Hunt also painted single figure subjects of a humorous or sentimental description, when it was possible for him to find a motive involving an attitude which a model could retain for a long time, and which could be constantly repeated. His chief success in this kind of work was obtained with a pair of drawings of a boy with a huge pie, entitled The Attack and The Defeat. A Brown Study (526), now at South Kensington, showing a nigger boy sitting still with a puzzled expression on his face, is a very good example of his application of still-life methods to humorous genre ; while Love’s Missive (1761-1900), a girl in a pink dress looking out of a window, may stand as an example of his sentimental genre. His landscapes in the same collection are spoilt by want of knowledge of the character of trees, but in an early drawing of the Interior of an Old Church (318—1891) one finds a breadth of vision and rich sobriety of colour which are as rare among Hunt’s works as they are enjoyable. In the Print Room are to be found a remarkable portrait of himself, and a wonderfully direct and dexterous sketch of a boy in blouse and fur cap who holds a puppy in his arms and smiles at the spectator. Such a delightful drawing makes one regret that the state of his health did not often permit the artist to attempt works which made more than the most moderate demands upon his vitality.

Something of Hunt’s extraordinary popularity was no doubt due to the weariness which the public were beginning to feel with the systematic and mechanical repetitions of the works of the few creative artists with which the exhibitions of that time abounded. The systematic and deliberate parasitism which Prout and Cox practised, produced the most depressing effects in the hands of men with less individuality or capacity. One of the most prolific and successful and shameless of these imitators was ANTHONY VANDYKE COPLEY FIELDING (1787-1855), who became President of the Water Colour Society in 1847, and who contributed, it is said, no fewer than 1748 drawings to its exhibitions. Fielding, like Hunt and Mulready, Linnell and Samuel Palmer, had been a pupil of John Varley (1779-1842), a facile systematiser who attracted a large number of pupils by his astrological pretensions and feats of strength. A number of his paintings at South Kensington bear witness to his deficiencies as a teacher. Fielding, who cultivated a remarkable courtesy of manner, became in his turn one of the most fashionable drawing-masters of his day. His Ship in Distress (1027—1873) is a bald and unconvincing re-petition of a popular motive. His large South Downs, Sussex (519) is as unreal and arbitrary as any of Turner’s latest work, while it lacks all those artistic qualities which lend them fascination. His Sunset off Hastings (1935—1900), dated 1819, is a dreadful example of what the inordinate love of bright colours may lead to ; the effect is unreal and ridiculous to a degree. The sole attractiveness of Fielding’s works seems to depend upon a certain clean and pretty look which they all possess. Perhaps the least exasperating of his works at South Kensington is a weak imitation of an early Turner called Castle and Shipping (2973—1876). The Print Room is fortunate in possessing few or none of his drawings.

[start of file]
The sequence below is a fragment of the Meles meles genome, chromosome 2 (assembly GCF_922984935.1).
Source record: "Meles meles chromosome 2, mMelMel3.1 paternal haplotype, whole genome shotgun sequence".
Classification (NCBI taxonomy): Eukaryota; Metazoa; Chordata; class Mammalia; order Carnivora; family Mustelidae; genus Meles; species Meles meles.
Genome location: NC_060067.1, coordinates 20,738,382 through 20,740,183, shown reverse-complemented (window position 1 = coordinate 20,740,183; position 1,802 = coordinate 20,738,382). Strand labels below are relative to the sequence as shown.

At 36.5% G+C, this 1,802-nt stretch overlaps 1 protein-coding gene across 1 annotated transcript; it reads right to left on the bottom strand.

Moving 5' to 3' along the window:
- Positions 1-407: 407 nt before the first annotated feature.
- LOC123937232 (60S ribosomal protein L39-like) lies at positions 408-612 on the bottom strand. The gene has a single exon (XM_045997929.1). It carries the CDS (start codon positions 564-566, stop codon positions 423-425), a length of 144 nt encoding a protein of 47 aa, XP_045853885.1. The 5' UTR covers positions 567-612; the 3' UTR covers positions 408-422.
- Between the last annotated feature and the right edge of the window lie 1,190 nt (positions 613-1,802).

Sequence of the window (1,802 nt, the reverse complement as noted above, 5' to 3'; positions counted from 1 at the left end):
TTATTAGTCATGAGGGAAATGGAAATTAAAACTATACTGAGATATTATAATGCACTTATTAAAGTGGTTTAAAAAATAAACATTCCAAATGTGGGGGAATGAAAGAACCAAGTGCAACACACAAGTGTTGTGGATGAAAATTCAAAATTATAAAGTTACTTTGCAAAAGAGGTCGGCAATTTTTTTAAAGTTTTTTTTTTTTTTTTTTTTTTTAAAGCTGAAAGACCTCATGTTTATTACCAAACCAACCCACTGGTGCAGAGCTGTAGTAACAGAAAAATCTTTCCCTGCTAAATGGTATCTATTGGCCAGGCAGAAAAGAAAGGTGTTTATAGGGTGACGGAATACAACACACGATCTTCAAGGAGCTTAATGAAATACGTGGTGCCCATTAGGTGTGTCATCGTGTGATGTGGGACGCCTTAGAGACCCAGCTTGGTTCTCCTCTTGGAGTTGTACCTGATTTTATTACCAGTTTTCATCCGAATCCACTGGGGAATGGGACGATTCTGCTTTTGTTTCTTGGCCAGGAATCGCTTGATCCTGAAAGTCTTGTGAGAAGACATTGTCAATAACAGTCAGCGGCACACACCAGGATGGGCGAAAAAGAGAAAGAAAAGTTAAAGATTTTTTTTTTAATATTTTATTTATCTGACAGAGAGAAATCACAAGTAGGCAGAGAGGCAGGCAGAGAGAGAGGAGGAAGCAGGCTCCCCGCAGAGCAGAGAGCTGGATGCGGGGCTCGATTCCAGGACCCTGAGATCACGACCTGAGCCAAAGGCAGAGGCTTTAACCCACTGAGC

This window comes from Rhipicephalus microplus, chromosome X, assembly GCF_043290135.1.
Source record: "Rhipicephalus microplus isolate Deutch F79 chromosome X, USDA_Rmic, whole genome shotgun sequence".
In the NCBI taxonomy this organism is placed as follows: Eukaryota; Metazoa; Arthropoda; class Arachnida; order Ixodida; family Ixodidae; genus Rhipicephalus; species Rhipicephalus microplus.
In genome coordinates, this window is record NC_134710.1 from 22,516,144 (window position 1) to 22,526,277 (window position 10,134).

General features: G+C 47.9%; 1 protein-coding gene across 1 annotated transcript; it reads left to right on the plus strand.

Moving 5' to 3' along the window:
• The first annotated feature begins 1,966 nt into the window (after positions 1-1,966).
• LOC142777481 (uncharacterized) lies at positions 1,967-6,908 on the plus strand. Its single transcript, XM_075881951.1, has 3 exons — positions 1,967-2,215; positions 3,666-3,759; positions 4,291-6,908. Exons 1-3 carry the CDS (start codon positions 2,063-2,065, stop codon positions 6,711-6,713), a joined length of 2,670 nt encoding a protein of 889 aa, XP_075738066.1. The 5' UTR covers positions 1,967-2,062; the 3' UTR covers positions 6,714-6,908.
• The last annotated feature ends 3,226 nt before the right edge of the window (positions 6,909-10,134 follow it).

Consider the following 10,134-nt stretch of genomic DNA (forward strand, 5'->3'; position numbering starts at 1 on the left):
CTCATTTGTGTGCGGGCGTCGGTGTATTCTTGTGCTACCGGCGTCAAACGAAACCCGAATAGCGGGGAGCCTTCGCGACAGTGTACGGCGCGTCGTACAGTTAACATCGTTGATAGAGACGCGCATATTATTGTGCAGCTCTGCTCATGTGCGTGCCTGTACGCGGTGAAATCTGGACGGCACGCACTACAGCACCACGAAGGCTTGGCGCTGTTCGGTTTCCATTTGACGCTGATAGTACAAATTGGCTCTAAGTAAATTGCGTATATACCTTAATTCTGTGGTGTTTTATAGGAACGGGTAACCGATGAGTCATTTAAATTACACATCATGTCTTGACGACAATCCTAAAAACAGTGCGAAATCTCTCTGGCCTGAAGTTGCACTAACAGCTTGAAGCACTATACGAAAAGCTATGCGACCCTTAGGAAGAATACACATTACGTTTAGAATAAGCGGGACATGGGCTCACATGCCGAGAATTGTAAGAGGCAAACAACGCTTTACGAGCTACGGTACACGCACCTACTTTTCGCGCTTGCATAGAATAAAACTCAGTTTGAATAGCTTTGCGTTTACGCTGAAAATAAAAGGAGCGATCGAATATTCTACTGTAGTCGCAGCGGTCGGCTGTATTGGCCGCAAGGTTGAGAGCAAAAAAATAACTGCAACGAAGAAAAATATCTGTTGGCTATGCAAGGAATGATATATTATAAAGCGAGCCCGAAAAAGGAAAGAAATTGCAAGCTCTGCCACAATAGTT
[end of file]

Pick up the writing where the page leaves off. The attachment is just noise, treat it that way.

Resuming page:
Compared with Fielding, CLARKSON STANFIELD (1793-1867) is virile and original. Stanfield had entered the merchant service in 1808, but was afterwards pressed into the navy. In 1818 he retired from the sea and obtained employment as a scene-painter at the sailors’ theatre in the East of London. Going to Edinburgh in 1821, in a similar capacity, he made the acquaintance of David Roberts (1796-1864), who was also at work at a theatre there.

Stanfield first exhibited at the Royal Academy in 1820, and by 1834 he had achieved such a reputation as painter of easel pictures that he could give up scene-painting as a profession. His life henceforth was one of continual prosperity.

Stanfield’s work shows knowledge of ships and sea, but it has somewhat too much regard to spectacular requirements, and his execution is mechanical and monotonous. His drawing of Innsbruck in the Tyrol (181—1889), engraved in Heath’s ” Picturesque Annual,” 1832, is forced and unreal in colour. The vignette which we reproduce—Old Parham Hall, Suffolk—is, how-ever, very pleasing. Stanfield was, in Mr Ruskin’s opinion, “the leader of the English realists,” and his friend Dickens spoke of him as “the soul of frankness, generosity, and simplicity, the most loving and most lovable of men.”